Earlier in the year it was Racing New South Wales that was making headlines, lately it’s turned to disputes north of the border in Queensland, now the latest state to have tensions in the industry looks like being South Australia.
Thoroughbred Racing SA is fighting off claims that the industry is broke and that they are desperate to bring in extra income.
Things reached fever pitch after they announced a fee increase to trainers which some have called a grab for cash.
The recommended fee hike would see some trainers outlay increase by over 100 percent.
John Hickmott has arisen as the unelected leader of the opposition on the issue and the Murray bridge based trainer says isn’t taking a backward step.
He claims that he could be out of pocket an extra $15,000 should the new fee’s be introduced, something he’s seething about.
“There has been no consultation and this has just come out of the blue,” Hickmott said yesterday.
“We are organising a meeting of trainers as we believe Gawler and Strathalbyn are also affected.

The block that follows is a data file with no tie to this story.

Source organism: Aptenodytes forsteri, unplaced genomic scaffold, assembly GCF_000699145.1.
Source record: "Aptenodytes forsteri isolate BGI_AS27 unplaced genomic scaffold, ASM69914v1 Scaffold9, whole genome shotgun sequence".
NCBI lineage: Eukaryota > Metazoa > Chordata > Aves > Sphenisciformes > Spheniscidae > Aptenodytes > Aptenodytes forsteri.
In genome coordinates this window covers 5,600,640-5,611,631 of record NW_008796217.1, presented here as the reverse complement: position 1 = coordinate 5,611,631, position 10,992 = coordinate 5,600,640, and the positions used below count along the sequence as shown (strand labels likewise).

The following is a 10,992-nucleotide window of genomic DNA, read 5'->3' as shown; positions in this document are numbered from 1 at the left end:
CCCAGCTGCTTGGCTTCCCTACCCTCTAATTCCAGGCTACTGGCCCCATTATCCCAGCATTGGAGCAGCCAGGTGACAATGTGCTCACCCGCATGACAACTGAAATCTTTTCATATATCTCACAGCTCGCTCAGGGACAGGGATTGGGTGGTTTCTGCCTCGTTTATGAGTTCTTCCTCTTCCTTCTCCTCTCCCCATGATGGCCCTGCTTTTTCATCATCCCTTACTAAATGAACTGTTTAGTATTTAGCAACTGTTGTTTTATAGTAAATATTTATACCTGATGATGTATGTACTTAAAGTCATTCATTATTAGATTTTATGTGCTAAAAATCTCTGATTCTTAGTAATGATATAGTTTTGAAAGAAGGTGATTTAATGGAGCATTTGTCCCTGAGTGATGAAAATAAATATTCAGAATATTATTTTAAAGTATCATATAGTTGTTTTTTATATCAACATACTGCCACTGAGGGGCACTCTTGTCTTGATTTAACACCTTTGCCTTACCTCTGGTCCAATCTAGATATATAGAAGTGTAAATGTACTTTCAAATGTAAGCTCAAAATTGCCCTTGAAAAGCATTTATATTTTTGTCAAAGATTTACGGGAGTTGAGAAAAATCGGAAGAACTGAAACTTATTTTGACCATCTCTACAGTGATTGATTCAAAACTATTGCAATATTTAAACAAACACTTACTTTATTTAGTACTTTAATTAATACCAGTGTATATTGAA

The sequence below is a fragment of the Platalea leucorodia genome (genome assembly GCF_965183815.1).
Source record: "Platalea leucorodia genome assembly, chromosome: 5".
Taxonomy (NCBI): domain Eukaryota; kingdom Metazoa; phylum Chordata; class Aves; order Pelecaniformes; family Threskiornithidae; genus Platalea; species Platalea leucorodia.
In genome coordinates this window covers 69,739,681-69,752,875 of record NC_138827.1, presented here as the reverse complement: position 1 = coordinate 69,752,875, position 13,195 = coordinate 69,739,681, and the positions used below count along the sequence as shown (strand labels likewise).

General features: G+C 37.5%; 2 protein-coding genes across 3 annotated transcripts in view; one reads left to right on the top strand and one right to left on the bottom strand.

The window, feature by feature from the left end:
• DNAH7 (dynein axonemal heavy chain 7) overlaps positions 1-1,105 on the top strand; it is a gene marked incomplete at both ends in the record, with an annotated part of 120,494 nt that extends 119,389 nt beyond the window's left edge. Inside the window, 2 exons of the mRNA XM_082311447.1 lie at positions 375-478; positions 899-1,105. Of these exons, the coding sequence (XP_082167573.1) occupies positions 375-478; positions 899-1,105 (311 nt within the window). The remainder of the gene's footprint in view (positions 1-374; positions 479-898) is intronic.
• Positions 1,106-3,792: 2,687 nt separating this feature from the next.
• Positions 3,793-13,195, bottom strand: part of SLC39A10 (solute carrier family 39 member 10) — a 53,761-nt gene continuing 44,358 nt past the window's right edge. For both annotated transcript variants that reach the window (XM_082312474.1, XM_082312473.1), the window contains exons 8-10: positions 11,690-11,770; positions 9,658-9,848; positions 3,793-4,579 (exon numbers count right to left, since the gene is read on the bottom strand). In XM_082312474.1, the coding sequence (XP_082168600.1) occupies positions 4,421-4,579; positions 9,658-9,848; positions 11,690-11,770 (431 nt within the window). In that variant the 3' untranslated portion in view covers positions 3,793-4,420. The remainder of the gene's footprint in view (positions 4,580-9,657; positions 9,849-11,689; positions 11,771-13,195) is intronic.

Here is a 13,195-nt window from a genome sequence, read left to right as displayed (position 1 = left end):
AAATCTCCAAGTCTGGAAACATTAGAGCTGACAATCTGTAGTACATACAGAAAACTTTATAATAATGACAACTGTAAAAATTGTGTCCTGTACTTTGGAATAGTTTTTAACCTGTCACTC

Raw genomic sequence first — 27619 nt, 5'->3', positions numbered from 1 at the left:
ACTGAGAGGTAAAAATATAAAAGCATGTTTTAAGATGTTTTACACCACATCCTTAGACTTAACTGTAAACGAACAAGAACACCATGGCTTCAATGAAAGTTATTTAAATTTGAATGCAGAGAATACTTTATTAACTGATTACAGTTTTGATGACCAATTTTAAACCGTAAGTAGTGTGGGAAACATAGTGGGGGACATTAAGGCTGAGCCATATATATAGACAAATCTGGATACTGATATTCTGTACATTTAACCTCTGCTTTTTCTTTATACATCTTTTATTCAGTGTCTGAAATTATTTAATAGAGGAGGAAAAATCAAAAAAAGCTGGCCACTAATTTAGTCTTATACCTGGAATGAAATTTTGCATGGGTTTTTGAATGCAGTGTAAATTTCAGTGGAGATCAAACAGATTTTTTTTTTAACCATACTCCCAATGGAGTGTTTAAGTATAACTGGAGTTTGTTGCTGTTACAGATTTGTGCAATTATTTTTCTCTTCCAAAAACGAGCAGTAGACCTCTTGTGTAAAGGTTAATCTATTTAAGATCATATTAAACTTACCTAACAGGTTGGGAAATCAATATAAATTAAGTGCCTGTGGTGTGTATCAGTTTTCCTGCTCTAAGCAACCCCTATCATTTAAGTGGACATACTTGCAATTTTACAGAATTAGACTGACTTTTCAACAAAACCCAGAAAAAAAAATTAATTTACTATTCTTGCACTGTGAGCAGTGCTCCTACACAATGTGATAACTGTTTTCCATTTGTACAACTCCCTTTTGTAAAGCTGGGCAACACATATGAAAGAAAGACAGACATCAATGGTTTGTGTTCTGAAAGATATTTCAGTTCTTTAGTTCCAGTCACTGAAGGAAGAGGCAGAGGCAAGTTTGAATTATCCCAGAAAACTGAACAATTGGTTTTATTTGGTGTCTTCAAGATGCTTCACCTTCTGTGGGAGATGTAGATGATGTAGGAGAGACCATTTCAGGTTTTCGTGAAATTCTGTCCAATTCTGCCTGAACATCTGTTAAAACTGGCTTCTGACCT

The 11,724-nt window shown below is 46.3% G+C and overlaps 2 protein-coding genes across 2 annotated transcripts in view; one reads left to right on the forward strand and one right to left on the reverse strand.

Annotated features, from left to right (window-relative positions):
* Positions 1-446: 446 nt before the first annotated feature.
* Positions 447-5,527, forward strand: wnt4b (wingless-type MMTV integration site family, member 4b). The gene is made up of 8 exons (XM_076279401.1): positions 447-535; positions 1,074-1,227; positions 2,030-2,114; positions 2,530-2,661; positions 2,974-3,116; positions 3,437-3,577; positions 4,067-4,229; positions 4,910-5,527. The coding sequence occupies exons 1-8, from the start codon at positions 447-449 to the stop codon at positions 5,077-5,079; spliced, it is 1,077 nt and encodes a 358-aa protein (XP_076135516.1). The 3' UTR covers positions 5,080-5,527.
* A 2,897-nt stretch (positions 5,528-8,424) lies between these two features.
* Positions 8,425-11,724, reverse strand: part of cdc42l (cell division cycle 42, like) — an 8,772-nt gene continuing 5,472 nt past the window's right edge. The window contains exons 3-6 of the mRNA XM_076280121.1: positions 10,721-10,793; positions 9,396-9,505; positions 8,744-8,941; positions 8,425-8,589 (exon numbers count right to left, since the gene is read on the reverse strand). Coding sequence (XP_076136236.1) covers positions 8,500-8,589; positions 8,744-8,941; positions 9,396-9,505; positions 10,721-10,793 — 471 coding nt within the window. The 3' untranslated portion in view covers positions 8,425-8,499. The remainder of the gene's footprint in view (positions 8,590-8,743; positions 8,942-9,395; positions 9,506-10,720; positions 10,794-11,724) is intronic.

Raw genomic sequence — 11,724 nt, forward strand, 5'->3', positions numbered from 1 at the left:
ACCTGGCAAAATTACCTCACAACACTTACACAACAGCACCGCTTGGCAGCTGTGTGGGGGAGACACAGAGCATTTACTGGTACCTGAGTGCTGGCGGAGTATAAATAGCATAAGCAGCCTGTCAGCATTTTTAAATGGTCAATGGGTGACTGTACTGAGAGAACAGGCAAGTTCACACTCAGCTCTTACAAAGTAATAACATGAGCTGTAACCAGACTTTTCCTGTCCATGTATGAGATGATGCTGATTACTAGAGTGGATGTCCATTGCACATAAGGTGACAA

“We’re not looking to be militant but this is creating a ‘them and us’ situation that is not healthy.”
Hickmott is being backed up by club committee member Ron Morgan who says the industry is in danger of falling into a two speed economy with one side well off and the other battling for survival.
“It appears racing in SA is still somewhat divided as one side is rolling in money while the rest of us are left to pay through the nose,” he said.
“On one hand we have the SAJC that took two racetracks (Victoria Park and Cheltenham Park) out of the industry and are now sitting on $50 million in the bank to spend as they like.
“Meanwhile you’ve got a club like Murray Bridge that has gone out on a limb to build a new state-of-the-art racecourse and training facility that has not cost the industry or the government one cent.”
Morgan even claims Murray bridge was threatened with a $50,000 funding cut should they not impose the fee hike.
TRSA chief Jim Watters though say’s that statement is ludicrous.
“The fees are recommendations and it’s up to the clubs whether they charge them or not,” Watters said.